Just Like Heaven (PG)
Here comes the Christmas season's traditional romantic heartwarmer, and you'll require a constitution of steel not to feel a little queasy. Reese Witherspoon plays a workaholic doctor who's leaving hospital one night when her car collides with a truck. Next thing we know she's an amnesiac who's stalking landscape architect Mark Ruffalo, who seems to have set up home in her apartment.
By degrees the mystery is unravelled: Witherspoon is in a coma, you see, caught half-way between life and death, while Ruffalo, himself a lonely widower, is the man fated to try to save her from the plug being pulled on her life-support machine. Good grief. "My brain activity's decreasing every day," says a worried Witherspoon, and you may experience similar problems while sitting through this.
It's disappointing to learn that Mark Waters directed this; his previous credits on Freaky Friday and Mean Girls suggested an irreverent, acerbic wit that's a world away from such fey nonsense. One discerns the ghost of comic relief rising up whenever Ruffalo's slobbish pal (Donal Logue) enters the scene and revives the movie like a dose of salts. Alas, his screentime seems to have been shredded, and the script drifts along in a vegetative state.
Boudu Saved from Drowning (PG)
First released in France in 1932, this tale of a domestic imbroglio reveals its director, Jean Renoir, at his most relaxed and unemphatic. It addresses, without moralising, the problem of charity.
A bourgeois Parisian bookseller (Charles Granval) saves a tramp (Michel Simon) from drowning and takes him home. But the tramp, Boudu, proves to be anything other than grateful; he is an unregenerate slob who spills wine on the table and spits in the bookseller's first editions of Balzac. Quelle horreur!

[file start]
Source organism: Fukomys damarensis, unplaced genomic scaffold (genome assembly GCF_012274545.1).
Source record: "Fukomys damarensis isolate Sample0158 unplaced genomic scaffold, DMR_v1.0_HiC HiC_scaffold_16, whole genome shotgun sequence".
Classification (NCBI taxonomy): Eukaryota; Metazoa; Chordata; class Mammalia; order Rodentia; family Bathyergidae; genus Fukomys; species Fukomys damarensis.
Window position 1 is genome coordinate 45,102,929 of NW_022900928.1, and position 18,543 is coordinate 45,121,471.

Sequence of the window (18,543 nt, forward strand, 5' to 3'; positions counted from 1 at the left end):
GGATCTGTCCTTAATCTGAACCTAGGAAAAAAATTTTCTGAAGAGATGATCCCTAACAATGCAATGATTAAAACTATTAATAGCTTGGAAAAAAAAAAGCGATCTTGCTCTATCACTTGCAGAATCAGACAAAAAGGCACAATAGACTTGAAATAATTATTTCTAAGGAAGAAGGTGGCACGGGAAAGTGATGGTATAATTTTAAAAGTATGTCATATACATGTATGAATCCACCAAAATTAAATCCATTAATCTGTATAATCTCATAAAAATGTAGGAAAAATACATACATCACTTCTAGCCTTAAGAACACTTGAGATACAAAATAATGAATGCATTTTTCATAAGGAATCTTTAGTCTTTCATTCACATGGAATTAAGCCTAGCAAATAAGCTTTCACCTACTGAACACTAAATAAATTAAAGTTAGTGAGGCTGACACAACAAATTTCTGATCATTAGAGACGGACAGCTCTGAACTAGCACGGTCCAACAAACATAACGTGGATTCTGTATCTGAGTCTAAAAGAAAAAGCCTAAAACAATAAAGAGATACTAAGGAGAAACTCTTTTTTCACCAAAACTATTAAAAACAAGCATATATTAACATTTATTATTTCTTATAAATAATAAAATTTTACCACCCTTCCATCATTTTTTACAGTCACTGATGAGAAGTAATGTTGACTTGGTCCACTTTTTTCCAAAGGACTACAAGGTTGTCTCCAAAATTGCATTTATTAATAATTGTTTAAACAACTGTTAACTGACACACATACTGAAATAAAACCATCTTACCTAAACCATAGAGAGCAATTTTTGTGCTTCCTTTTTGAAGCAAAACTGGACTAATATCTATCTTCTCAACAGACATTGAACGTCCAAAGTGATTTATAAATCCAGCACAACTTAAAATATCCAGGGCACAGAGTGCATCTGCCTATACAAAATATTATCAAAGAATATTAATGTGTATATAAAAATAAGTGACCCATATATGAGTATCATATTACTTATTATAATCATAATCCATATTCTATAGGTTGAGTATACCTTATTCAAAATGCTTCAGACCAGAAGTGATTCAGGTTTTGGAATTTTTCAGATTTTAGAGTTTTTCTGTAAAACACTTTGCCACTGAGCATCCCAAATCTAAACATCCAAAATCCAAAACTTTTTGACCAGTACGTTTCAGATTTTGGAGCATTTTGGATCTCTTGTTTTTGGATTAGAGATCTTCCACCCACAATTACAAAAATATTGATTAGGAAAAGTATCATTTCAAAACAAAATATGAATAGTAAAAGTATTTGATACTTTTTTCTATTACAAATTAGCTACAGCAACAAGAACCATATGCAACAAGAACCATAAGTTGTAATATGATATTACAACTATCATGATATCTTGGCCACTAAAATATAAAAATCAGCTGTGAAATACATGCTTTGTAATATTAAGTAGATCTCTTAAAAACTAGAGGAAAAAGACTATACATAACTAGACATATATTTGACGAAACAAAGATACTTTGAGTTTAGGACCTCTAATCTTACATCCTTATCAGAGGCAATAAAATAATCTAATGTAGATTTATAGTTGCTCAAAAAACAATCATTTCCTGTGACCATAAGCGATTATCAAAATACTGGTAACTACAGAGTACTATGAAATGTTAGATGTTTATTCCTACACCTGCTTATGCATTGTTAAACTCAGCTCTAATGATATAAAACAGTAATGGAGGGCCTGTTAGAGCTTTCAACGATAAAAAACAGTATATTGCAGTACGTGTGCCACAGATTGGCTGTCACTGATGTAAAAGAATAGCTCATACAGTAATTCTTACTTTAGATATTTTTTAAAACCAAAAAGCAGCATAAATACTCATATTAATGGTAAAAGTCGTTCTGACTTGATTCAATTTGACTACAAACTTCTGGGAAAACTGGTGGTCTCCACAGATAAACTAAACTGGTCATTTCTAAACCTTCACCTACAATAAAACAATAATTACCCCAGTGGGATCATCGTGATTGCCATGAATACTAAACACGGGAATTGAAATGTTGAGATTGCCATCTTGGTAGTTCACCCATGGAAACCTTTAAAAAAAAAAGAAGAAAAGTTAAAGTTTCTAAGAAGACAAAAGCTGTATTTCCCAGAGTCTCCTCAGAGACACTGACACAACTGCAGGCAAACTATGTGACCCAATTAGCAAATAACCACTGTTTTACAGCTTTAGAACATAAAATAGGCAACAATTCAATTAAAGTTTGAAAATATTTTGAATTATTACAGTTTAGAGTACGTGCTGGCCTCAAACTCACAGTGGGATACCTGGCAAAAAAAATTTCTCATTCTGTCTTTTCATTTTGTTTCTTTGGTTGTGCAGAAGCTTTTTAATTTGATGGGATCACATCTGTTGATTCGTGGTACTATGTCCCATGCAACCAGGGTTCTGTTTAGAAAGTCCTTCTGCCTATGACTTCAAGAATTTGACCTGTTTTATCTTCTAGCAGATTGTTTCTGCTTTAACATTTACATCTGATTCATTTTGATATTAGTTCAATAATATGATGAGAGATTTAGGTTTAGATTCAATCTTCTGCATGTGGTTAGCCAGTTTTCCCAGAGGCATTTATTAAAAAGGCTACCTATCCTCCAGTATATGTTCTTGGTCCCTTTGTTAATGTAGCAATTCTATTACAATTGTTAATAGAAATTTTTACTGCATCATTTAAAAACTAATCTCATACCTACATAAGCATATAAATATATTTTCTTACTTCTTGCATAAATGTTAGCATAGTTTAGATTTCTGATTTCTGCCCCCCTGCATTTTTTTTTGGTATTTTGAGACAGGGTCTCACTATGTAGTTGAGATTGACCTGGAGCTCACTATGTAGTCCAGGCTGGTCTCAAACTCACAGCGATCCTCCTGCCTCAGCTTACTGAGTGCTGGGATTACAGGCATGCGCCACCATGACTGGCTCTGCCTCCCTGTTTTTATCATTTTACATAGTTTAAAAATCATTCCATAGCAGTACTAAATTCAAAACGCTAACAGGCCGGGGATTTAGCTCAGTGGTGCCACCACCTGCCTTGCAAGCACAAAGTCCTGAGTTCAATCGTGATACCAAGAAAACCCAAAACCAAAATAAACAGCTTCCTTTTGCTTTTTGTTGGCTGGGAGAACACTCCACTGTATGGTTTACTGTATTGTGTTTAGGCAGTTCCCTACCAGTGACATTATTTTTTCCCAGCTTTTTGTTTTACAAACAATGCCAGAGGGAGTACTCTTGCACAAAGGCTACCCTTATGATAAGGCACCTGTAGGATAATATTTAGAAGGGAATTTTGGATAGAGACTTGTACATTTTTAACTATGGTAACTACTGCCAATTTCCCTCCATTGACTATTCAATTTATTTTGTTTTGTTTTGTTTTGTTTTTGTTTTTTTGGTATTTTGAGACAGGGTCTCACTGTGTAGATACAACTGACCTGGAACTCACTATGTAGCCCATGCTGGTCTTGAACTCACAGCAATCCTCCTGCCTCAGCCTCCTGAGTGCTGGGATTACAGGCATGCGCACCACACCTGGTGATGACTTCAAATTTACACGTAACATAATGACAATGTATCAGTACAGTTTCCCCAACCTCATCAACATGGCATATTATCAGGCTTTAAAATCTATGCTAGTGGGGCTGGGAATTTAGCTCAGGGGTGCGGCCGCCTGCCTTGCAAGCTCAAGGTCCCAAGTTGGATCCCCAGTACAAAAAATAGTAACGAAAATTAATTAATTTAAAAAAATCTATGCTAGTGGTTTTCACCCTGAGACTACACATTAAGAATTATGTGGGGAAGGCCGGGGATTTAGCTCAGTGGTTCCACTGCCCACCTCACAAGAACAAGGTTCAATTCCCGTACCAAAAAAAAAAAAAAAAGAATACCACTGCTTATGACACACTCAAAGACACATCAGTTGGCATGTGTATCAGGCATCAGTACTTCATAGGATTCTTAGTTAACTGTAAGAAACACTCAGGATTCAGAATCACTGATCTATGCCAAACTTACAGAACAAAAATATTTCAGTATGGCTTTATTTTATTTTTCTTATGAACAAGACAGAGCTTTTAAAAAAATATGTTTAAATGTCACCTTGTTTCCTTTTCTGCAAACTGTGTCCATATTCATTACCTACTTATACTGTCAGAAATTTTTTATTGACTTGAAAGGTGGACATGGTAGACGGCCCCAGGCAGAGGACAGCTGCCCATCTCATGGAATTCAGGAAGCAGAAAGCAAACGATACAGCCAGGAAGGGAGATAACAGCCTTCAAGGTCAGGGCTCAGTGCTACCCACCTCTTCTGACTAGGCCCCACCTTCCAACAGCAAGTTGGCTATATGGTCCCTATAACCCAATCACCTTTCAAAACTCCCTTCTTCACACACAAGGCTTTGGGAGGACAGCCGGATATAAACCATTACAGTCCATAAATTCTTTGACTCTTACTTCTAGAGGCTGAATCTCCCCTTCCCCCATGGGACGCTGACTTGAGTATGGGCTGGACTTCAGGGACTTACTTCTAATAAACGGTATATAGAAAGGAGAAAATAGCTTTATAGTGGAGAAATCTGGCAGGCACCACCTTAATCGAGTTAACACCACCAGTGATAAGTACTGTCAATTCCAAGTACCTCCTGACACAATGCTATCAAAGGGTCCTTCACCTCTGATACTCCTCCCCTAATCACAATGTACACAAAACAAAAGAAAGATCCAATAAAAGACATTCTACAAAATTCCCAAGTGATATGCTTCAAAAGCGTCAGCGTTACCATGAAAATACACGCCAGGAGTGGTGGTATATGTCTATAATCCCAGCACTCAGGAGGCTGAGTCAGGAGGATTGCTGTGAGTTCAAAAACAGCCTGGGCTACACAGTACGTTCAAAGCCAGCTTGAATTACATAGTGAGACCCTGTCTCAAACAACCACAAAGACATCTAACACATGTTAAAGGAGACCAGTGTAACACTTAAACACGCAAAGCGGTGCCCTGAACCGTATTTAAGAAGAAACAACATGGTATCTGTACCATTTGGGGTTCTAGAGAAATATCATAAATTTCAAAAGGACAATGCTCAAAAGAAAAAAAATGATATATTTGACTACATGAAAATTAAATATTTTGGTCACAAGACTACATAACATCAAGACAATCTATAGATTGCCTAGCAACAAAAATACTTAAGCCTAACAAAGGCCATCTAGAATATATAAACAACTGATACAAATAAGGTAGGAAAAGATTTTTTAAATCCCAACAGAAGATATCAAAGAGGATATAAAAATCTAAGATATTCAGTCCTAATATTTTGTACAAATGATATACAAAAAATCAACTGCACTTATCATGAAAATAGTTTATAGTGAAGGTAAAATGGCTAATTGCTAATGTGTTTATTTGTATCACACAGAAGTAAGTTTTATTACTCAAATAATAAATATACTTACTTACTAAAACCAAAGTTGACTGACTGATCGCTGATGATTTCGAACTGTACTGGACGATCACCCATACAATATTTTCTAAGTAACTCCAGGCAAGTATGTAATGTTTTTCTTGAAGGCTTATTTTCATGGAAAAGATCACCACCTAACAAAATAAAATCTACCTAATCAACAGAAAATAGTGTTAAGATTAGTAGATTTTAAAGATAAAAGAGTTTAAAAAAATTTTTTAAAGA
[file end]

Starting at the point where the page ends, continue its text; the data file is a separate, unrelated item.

Bearded, shaggy-haired and goggle-eyed, Boudu is a classic amoralist and a rebuke to the idea of the "deserving poor" - he refuses the charms of middle-class life and sees no point in ingratiating himself as the bookseller's pet. To audiences in the Thirties, raised on the cosiness of Chaplin's sentimental vagrant, such behaviour must have seemed almost revolutionary.
Renoir doesn't force the point, however, and uses his camera in a casual, unobtrusive manner, catching this or that character on the street, by the river bank, in a boat. His portrait of Paris is inadvertently shaded with melancholy, and the way he notices passers-by has a documentary vividness. As for Boudu, he surely qualifies as the most objectionable house guest in movies, just pipping the prize from Monty Woolley in The Man Who Came to Dinner.
David LaChapelle's documentary investigates the latest youth phenomenon to hit the streets of South Central, Los Angeles, a frenetic, body-popping dance craze known as clowning, or "krumping". It arose from the aftermath of the Rodney King riots in 1992, spearheaded by one Tommy the Clown, a reformed felon in whose honour its young adherents paint their faces and hold competitions.
Krumping is portrayed as a potential salvation from the diurnal grind of drugs and crime, though it seems that no one can be entirely safe in an environment where drive-by shootings are the norm. Towards the end of the film a 13-year-old girl is shot dead on the street, without rhyme or reason, and suddenly the latest dance moves look irrelevant next to the grieving of the girl's family. And the feeling of despair is only compounded when Tommy, returning from a dance night he's organised, finds his home trashed - the burglars knew he'd be out.
LaChapelle tries to be upbeat in the face of setbacks, though the music can get monotonous, and the mood oppressively sentimental.Reuse content